Given the general low priority of Africa in China’s foreign policy agenda, Africa issues rarely reach the highest level of foreign policy decision making in the Chinese bureaucratic apparatus. In practice, policymaking specific to Africa happens mostly at the working level and is divided among several government agencies, with the Ministry of Foreign Affairs (MFA) and the Ministry of Commerce (MOFCOM) taking the lead on political affairs and economic affairs, respectively. On security issues such as U.N. peacekeeping operations, naval escort missions and evacuation missions, the Chinese military plays a significant role in coordination with MFA and MOFCOM. On issues under the mandate of specific government agencies, such as Chinese medical, agricultural or technical assistance to Africa, the policy is coordinated among MFA, MOFCOM and the agency directly involved.
China’s Africa strategy is not free of problems or controversies. The most vocal criticism inside the Chinese policy community is that China fundamentally lacks an Africa strategy and commercial interests have overtaken (and even undercut) other national interests. There is a constant tension between the narrow, mercantilist pursuit of economic interests in Africa and that pursuit’s impact on the overall health of the Sino-African relationship and China’s international image. Bureaucratically, this partly contributes to the abrasive competition between MFA and MOFCOM for the leading role in China’s policy toward Africa. This conflict is most evident on the issue of China’s foreign aid to Africa.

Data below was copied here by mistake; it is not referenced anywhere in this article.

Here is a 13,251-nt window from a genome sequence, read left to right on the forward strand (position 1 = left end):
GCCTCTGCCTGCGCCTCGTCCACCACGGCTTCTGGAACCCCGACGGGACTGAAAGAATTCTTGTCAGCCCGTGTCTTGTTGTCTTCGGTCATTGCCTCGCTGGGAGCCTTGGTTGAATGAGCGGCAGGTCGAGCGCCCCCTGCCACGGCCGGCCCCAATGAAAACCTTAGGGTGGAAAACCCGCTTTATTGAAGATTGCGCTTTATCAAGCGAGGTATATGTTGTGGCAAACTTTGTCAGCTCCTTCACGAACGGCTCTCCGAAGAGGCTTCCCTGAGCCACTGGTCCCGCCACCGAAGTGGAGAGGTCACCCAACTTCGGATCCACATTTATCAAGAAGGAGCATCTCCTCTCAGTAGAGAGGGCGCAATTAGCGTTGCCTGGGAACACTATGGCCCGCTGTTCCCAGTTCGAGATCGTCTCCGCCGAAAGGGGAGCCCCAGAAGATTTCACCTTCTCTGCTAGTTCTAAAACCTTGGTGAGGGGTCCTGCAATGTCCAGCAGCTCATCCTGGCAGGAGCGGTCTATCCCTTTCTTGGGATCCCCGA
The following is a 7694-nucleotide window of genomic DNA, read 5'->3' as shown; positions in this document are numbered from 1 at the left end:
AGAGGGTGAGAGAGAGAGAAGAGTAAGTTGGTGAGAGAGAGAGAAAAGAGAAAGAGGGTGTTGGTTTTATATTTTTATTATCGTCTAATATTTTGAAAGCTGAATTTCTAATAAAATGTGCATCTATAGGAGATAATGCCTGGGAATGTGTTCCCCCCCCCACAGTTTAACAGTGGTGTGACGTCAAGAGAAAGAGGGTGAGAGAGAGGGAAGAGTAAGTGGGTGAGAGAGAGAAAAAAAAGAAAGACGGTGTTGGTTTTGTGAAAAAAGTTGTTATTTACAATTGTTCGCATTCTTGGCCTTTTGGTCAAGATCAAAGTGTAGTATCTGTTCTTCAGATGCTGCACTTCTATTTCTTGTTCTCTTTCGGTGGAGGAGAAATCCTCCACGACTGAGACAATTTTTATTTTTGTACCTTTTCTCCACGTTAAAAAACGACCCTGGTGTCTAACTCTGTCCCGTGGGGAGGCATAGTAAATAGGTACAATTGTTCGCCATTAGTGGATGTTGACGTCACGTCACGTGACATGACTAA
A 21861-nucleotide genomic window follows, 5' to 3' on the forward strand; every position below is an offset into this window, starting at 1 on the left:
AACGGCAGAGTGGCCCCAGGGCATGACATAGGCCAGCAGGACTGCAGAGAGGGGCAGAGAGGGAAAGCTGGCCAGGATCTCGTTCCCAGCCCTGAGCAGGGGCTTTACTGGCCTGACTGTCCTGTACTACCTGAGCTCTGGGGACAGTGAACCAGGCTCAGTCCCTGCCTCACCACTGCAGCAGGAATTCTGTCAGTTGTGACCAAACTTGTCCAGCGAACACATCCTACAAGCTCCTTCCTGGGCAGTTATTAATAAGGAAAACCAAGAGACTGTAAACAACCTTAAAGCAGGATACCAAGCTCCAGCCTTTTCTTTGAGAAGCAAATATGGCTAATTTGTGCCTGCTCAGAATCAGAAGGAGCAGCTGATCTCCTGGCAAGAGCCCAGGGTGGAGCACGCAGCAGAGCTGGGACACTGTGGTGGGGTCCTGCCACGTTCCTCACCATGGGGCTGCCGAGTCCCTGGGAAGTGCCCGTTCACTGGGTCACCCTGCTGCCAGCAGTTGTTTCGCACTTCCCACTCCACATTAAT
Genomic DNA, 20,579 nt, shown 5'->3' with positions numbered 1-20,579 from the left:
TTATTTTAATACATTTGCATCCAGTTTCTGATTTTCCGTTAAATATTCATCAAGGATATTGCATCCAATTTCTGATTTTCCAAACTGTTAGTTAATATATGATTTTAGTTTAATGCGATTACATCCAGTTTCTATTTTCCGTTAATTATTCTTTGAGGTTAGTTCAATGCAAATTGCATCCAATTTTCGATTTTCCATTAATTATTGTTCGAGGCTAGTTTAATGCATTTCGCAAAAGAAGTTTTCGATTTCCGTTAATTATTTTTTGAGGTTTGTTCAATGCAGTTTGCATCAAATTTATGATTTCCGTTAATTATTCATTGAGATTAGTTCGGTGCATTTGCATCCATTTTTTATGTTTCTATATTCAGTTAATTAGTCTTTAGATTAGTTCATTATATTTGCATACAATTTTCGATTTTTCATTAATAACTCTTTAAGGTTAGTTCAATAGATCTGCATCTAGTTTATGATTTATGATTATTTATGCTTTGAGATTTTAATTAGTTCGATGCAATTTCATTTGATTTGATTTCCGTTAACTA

Meanwhile, the proliferation of China’s commercial actors in Africa in recent years has made government supervision and management particularly challenging. Beijing’s inability to cope with the rapidly expanding Chinese presence in Africa is exacerbated by the lack of political risk assessment and the absence of a comprehensive commercial strategy for Africa. The resolution of these issues will determine the nature and content of China’s future policy toward Africa while exerting critical influence over the future development of the continent.